SAP's other big push for the year was the rollout of its HANA in-memory data processing platform, which is now intended to be not just a real-time analytics tool but an environment for running its ERP suites and a possible replacement for relational database management systems all together. An SAP executive recently predicted that it could be the #2 player in the database management market by 2015, through HANA and its Sybase products. While analysts are impressed by HANA's potential, there is skepticism by some on how far along the offering is and how easy and affordable it is to deploy.
Federal judge Phyllis Hamilton threw out the $1.3 billion jury verdict awarded in November 2010 against SAP in Oracle's TomorrowNow lawsuit, reducing the amount to $272 million and insisting upon a new trial unless Oracle agrees to accept the lesser amount. SAP also pled guilty and paid a fine in a criminal case against TomorrowNow.
Oracle missed earnings estimates for its quarterly results released in December, a shock because it rarely falls short, sending many other enterprise software stocks downward and raising questions about what to expect from SAP's quarterly results to be announced in January. And Cloud vendor Workday, considered by many to be the biggest emerging competitive threat to SAP, is said to be planning a 2012 IPO.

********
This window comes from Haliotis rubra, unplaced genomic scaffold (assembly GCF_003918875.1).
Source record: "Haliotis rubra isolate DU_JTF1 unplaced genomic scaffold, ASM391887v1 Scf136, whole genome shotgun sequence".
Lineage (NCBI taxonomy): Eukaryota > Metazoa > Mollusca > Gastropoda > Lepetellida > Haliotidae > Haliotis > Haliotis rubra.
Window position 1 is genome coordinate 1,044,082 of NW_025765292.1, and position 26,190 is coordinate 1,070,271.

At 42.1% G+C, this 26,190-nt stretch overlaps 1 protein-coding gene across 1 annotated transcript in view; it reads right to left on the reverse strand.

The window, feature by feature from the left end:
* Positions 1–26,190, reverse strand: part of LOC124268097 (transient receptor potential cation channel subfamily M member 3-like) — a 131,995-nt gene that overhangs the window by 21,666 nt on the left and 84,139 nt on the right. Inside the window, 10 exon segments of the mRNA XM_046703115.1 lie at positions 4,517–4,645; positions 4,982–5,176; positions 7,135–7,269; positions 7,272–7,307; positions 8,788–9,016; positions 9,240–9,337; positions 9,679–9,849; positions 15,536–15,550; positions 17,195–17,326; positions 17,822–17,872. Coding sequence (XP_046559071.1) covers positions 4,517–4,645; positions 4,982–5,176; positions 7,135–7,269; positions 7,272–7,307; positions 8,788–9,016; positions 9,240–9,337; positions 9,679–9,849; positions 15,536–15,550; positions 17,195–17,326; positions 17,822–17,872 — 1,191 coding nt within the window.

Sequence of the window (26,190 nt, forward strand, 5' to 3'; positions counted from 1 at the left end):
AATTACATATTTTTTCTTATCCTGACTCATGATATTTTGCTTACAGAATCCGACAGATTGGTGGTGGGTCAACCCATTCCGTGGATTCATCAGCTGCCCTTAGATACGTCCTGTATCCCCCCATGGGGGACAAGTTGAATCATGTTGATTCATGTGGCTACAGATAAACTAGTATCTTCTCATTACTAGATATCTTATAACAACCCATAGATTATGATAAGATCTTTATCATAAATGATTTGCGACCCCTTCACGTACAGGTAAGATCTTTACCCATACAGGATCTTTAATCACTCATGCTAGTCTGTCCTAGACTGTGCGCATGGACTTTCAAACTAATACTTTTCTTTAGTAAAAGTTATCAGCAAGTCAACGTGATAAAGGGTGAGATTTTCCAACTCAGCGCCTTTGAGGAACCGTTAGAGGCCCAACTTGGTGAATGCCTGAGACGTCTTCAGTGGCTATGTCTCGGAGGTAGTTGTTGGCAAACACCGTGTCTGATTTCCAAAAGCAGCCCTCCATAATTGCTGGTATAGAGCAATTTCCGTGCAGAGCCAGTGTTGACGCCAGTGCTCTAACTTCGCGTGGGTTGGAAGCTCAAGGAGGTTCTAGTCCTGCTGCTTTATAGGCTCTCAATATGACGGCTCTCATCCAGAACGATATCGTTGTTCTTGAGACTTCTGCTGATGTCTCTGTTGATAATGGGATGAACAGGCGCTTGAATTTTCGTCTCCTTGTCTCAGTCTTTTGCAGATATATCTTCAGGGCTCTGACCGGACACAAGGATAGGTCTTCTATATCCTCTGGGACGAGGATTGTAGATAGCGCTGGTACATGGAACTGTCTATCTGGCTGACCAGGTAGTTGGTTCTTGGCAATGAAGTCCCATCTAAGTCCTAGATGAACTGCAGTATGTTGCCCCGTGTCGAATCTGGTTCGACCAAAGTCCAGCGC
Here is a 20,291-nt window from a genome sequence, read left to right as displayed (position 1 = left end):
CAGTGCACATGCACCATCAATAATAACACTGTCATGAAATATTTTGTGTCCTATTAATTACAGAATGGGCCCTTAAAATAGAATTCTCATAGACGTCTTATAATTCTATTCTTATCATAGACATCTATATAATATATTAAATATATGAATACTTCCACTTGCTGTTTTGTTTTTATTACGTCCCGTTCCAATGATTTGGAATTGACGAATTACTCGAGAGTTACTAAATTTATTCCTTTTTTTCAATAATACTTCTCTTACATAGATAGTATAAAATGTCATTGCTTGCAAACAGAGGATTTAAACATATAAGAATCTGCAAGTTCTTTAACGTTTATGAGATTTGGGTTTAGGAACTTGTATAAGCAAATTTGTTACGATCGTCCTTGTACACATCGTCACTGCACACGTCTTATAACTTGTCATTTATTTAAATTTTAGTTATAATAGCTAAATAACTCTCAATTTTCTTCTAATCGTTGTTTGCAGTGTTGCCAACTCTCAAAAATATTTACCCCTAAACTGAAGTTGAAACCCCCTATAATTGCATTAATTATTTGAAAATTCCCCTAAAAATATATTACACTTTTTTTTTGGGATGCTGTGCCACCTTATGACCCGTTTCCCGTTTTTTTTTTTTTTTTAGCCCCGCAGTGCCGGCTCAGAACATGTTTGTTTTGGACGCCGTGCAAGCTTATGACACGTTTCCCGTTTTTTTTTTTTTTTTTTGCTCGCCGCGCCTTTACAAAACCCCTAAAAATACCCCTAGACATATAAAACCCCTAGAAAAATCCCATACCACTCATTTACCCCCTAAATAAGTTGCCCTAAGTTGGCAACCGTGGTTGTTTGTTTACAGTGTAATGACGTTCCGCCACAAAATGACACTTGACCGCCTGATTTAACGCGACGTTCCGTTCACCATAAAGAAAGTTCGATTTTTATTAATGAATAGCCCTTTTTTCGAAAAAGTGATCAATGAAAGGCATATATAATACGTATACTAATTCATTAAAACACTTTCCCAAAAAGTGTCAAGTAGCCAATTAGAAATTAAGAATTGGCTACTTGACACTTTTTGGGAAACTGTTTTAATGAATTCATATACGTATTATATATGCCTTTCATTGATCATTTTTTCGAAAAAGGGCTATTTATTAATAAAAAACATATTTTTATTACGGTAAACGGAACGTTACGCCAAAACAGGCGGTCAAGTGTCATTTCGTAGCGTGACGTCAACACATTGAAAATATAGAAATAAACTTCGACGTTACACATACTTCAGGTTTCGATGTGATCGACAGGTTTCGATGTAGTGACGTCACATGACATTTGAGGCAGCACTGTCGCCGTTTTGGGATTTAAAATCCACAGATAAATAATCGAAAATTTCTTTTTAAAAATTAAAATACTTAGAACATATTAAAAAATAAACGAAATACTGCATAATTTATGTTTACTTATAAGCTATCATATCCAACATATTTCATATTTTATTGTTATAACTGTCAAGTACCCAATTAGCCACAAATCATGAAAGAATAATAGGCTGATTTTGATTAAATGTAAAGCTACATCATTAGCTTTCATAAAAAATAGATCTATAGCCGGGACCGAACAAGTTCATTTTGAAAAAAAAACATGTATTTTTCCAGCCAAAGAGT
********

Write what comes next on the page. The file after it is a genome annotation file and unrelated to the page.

The SAP/Oracle soap opera extended to HP, as former SAP CEO Leo Apotheker, who was pushed out in early 2010, ended up running HP before getting a quick and expensive pink slip there in October as the company seemed to be without direction. Apotheker replaced Mark Hurd at HP, who had been forced out under a cloud of scandal and ended up becoming a top lieutenant to Larry Ellison at Oracle. Meanwhile, SAP's top cloud architect, John Wookey, abruptly left SAP in the Spring and landed later in the year at Salesforce, where he will be responsible for its Rypple acquisition (to be renamed SuccessForce, for whatever reason). Musical chairs in the enterprise software business never stop.
SunGard Data Systems announced in August it would sell its Malvern-based Sungard Higher Education unit, which provides ERP systems to colleges and universities, to PE firm Hellman & Friedman LLC for $1.775 billion. Hellman & Friedman in turn will combine it with Virginia-based competitor Datatel. The deal, which is expected to close early next year, raises questions as to whether there might be a further breakup of Wayne-based SunGard.